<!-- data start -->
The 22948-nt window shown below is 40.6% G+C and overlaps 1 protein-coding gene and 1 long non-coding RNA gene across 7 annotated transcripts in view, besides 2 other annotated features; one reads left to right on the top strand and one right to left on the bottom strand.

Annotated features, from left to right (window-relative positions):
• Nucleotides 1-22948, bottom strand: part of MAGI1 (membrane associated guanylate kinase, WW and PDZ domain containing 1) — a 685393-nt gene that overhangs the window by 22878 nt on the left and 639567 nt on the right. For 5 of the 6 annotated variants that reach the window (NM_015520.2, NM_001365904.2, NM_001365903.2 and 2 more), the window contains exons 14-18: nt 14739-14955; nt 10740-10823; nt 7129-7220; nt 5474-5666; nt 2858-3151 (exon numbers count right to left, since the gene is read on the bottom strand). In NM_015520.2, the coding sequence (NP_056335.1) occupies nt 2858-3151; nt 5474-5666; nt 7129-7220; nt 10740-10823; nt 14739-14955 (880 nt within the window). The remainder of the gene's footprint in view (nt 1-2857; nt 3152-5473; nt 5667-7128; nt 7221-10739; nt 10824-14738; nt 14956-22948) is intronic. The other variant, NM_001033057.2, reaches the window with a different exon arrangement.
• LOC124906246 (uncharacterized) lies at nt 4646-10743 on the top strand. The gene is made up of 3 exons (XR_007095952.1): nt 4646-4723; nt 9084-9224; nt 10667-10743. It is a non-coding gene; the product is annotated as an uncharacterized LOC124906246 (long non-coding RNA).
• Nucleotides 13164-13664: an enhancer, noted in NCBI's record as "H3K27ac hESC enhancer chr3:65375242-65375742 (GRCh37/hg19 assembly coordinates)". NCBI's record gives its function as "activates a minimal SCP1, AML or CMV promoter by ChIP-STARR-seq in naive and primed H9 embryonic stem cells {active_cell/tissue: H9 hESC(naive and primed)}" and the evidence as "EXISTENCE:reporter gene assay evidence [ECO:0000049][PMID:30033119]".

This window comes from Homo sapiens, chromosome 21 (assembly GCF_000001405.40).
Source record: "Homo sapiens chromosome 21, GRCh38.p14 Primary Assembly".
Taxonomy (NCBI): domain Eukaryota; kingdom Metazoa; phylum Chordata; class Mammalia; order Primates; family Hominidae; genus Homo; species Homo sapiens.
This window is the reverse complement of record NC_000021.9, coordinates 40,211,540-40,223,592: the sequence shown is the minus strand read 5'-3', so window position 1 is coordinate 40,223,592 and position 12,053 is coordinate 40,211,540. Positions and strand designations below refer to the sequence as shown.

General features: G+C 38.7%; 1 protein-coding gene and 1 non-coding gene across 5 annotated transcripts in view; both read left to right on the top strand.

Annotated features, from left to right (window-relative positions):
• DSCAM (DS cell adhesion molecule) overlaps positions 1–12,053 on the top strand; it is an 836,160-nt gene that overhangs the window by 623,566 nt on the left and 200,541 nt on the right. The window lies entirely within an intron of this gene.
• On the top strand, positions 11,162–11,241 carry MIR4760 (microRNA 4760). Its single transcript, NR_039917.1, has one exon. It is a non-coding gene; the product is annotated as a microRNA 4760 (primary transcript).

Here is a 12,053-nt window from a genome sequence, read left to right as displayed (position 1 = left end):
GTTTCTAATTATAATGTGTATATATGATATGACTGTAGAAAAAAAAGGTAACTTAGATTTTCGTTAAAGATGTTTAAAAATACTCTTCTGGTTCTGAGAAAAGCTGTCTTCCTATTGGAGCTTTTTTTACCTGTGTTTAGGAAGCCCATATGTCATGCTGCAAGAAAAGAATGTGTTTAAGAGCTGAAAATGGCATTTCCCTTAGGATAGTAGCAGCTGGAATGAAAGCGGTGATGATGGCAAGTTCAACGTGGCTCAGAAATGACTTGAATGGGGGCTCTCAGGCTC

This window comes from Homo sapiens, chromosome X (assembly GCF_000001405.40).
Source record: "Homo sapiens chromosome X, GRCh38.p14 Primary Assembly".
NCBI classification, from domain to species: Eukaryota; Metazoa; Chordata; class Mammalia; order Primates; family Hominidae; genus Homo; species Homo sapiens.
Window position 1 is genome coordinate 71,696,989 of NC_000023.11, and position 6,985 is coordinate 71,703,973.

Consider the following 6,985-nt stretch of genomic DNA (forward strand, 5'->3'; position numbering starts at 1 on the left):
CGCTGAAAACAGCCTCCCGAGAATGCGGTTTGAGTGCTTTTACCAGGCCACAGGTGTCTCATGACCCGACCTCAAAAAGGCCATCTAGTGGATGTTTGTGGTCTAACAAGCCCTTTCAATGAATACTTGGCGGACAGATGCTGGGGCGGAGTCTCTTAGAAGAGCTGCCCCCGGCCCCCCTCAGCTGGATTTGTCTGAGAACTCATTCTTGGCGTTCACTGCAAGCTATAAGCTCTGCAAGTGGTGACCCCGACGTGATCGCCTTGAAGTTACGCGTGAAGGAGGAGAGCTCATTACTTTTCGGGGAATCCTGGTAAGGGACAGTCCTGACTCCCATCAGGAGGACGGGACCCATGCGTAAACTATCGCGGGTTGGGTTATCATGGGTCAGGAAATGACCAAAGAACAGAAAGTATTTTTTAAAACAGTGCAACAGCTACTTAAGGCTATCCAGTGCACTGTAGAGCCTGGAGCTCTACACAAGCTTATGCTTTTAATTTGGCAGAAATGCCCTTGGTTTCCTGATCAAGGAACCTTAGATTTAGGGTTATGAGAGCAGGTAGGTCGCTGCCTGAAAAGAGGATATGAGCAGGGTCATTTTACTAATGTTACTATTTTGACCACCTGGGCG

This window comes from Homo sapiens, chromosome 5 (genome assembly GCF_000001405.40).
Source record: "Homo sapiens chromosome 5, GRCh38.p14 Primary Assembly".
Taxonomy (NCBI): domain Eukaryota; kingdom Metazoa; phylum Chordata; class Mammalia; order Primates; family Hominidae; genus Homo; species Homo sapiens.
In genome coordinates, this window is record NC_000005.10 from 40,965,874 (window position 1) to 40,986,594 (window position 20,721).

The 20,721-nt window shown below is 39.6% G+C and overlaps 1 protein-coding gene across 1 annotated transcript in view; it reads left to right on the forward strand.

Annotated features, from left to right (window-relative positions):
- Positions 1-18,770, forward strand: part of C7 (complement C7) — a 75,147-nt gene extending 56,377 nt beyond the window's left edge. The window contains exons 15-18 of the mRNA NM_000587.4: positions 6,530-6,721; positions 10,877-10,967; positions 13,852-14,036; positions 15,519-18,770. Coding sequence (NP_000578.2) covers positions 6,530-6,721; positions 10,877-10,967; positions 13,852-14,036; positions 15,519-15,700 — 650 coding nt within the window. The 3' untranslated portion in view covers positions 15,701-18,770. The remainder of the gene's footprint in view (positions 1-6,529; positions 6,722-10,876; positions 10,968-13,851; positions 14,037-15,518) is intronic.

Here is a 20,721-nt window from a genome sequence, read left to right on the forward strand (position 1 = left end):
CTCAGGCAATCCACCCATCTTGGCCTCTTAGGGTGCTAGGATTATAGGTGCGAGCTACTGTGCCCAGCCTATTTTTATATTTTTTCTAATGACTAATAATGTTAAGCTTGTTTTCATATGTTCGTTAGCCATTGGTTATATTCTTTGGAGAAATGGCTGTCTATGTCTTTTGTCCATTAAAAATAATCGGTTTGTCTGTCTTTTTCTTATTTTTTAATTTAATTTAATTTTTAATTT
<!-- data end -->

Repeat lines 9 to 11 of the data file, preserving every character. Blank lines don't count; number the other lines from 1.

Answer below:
This window is the reverse complement of record NC_000021.9, coordinates 40,211,540-40,223,592: the sequence shown is the minus strand read 5'-3', so window position 1 is coordinate 40,223,592 and position 12,053 is coordinate 40,211,540. Positions and strand designations below refer to the sequence as shown.

General features: G+C 38.7%; 1 protein-coding gene and 1 non-coding gene across 5 annotated transcripts in view; both read left to right on the top strand.

Annotated features, from left to right (window-relative positions):